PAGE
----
Points of Interest: 1/20/2014

  • When the facts do not support you, go for misogyny: Life as a Female Journalist: Hot or Not? "J. B. Handley, a critic of childhood vaccination and the founder of the autism group Generation Rescue, affiliated with the actress Jenny McCarthy, sent me an essay titled, “Paul Offit Rapes (intellectually) Amy Wallace and Wired Magazine.” In it, he implied that my subject had slipped me a date-rape drug. Later, an anti-vaccine website Photoshopped my head onto the body of a woman in a strapless dress who sat next to Dr. Offit at a festive dinner table. The main course? A human baby...This kind of vitriol is not designed to hold reporters accountable for the fairness and accuracy of their work. Instead, it seeks to intimidate and, ultimately, to silence female journalists who write about controversial topics. "
  • I though Oregon had issues. One in three acupuncturists live in California.  "In California, the primary focus of an acupuncturist’s practice is about 20% pain management, 45% general practice, 1% orthopedic/neurology, 3% women’s health and 31% accounted for missing data.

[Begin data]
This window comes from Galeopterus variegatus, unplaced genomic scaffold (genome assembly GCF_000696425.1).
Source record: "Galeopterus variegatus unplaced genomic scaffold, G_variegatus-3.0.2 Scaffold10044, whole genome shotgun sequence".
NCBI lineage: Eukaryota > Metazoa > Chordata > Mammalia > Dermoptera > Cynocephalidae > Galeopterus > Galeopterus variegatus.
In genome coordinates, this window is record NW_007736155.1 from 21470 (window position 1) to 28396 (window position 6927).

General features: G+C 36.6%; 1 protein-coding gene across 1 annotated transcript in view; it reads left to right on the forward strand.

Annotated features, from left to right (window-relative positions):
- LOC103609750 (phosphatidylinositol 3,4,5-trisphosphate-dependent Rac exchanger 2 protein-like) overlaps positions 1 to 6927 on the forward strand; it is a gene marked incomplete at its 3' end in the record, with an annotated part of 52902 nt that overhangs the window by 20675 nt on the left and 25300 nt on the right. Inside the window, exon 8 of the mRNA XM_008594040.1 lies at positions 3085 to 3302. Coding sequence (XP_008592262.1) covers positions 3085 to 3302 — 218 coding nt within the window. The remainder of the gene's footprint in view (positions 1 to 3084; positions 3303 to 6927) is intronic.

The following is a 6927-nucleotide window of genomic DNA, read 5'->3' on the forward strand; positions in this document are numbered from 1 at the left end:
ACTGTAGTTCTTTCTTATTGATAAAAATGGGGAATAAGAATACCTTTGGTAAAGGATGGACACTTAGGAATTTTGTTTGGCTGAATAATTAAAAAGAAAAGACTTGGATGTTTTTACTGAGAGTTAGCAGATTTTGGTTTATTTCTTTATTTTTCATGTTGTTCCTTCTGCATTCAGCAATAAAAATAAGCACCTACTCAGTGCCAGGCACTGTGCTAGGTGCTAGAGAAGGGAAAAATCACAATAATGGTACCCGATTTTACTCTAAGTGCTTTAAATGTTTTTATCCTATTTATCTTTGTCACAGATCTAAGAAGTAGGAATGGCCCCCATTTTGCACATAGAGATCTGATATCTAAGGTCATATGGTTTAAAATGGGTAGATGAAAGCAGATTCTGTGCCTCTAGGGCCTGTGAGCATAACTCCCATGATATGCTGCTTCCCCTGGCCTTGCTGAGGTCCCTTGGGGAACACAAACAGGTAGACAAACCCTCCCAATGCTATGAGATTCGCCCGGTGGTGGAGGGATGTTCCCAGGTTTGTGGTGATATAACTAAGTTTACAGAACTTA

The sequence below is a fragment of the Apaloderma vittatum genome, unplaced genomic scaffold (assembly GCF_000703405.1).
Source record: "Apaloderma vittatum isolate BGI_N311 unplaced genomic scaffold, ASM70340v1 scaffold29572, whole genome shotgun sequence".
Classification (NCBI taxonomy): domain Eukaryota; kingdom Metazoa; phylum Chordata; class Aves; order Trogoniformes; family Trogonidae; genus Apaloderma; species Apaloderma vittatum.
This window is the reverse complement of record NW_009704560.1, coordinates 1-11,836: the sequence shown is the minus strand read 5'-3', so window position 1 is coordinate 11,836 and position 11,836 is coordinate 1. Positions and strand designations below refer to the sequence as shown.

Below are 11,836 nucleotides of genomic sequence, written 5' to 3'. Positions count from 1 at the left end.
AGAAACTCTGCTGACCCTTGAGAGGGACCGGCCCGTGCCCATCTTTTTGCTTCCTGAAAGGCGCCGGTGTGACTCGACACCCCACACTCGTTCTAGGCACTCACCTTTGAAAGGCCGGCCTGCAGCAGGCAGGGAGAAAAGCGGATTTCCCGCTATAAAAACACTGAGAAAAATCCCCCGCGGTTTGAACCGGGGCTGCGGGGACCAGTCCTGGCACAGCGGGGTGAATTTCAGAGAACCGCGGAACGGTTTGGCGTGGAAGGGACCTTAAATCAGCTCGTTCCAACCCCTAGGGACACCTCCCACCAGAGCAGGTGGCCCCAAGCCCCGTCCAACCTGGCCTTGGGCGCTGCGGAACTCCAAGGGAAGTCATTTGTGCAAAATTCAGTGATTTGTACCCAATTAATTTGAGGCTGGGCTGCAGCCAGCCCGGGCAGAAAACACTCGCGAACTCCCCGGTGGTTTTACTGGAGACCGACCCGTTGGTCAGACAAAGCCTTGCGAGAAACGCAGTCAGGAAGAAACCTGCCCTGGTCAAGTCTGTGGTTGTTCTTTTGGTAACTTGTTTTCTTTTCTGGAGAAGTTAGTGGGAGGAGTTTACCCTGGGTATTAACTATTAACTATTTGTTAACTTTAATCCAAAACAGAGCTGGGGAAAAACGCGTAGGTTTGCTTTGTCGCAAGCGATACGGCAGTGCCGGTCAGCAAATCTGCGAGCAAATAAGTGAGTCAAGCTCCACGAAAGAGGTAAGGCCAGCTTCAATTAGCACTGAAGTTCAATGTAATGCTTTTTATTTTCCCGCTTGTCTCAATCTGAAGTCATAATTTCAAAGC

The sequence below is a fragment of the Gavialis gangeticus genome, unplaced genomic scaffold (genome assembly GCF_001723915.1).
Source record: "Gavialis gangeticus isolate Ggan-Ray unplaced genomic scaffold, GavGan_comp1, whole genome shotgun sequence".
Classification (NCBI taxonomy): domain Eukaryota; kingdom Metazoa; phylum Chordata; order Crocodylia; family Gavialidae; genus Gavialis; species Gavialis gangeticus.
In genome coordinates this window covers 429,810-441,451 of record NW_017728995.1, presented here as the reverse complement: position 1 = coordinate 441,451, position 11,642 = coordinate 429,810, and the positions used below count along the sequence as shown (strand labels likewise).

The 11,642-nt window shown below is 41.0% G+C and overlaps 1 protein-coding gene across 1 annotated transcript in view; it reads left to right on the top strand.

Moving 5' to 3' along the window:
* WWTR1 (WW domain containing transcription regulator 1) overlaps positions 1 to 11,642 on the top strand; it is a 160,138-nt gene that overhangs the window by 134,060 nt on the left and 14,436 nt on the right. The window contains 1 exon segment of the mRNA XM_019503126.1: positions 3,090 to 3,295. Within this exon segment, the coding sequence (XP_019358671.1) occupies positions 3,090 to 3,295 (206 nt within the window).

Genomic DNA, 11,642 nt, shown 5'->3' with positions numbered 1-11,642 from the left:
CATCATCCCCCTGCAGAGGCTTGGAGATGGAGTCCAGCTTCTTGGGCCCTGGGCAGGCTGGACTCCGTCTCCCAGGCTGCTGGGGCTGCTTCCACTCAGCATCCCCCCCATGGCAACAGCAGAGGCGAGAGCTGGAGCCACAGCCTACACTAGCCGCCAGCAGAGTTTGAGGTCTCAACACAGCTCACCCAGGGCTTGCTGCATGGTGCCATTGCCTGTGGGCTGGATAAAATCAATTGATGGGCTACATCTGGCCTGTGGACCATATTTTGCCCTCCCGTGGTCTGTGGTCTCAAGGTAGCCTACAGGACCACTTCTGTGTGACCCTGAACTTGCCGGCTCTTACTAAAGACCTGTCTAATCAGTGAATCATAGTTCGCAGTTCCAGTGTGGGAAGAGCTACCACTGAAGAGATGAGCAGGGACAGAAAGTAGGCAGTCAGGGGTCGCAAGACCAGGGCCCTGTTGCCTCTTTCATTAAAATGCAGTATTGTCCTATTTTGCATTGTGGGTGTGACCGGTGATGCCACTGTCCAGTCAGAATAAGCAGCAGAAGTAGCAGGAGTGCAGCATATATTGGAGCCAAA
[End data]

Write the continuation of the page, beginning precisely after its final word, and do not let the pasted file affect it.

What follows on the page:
• A interesting  historical overview: The battle for medicine’s soul: A century of alternative remedies.
  • Teaching Evidence-Based Medicine and Teaching Alternative Medicine: What Future are we Preparing Veterinary Students to Create?
  • Shape Water adds flavor and a concentrated punch of nutrients (whether you need them or not, and you almost certainly do not) to regular old water.  The product was featured in a ìnewsî article in Shape magazine which actually turned out to be an advertisement.  This got the Federal Trade Commission bent out of shape because ads which look like real news must be clearly marked and this one was not.  The Center for Science in the Public Interest was none too pleased either. It disputed claims of the products efficacy, saying Shape had joined thousands of other companies to sell snake oil. New York Times, January 17, 2014. 

     

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